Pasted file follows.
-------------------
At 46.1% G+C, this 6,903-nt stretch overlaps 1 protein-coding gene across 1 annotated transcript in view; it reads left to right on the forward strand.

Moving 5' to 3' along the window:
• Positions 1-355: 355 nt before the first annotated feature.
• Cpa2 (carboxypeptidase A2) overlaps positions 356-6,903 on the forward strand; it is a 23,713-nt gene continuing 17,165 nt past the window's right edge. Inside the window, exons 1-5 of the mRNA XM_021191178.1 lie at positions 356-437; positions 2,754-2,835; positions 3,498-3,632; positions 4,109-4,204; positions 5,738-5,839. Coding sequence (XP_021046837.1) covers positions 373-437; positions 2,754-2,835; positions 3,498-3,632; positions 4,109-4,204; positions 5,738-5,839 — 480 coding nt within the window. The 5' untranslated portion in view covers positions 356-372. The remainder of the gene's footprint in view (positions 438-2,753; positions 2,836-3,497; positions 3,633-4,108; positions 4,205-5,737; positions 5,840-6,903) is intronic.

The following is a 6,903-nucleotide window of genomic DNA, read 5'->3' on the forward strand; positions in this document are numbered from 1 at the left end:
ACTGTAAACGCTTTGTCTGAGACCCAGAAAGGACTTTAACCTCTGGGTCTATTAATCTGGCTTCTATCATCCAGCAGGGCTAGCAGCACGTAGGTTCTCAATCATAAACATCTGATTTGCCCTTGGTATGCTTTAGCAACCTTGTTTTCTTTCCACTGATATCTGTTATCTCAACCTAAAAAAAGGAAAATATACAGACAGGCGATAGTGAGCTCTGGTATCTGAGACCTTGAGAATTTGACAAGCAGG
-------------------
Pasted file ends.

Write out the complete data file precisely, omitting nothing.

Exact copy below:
At 46.1% G+C, this 6,903-nt stretch overlaps 1 protein-coding gene across 1 annotated transcript in view; it reads left to right on the forward strand.

Moving 5' to 3' along the window:
• Positions 1-355: 355 nt before the first annotated feature.
• Cpa2 (carboxypeptidase A2) overlaps positions 356-6,903 on the forward strand; it is a 23,713-nt gene continuing 17,165 nt past the window's right edge. Inside the window, exons 1-5 of the mRNA XM_021191178.1 lie at positions 356-437; positions 2,754-2,835; positions 3,498-3,632; positions 4,109-4,204; positions 5,738-5,839. Coding sequence (XP_021046837.1) covers positions 373-437; positions 2,754-2,835; positions 3,498-3,632; positions 4,109-4,204; positions 5,738-5,839 — 480 coding nt within the window. The 5' untranslated portion in view covers positions 356-372. The remainder of the gene's footprint in view (positions 438-2,753; positions 2,836-3,497; positions 3,633-4,108; positions 4,205-5,737; positions 5,840-6,903) is intronic.

The following is a 6,903-nucleotide window of genomic DNA, read 5'->3' on the forward strand; positions in this document are numbered from 1 at the left end:
ACTGTAAACGCTTTGTCTGAGACCCAGAAAGGACTTTAACCTCTGGGTCTATTAATCTGGCTTCTATCATCCAGCAGGGCTAGCAGCACGTAGGTTCTCAATCATAAACATCTGATTTGCCCTTGGTATGCTTTAGCAACCTTGTTTTCTTTCCACTGATATCTGTTATCTCAACCTAAAAAAAGGAAAATATACAGACAGGCGATAGTGAGCTCTGGTATCTGAGACCTTGAGAATTTGACAAGCAGG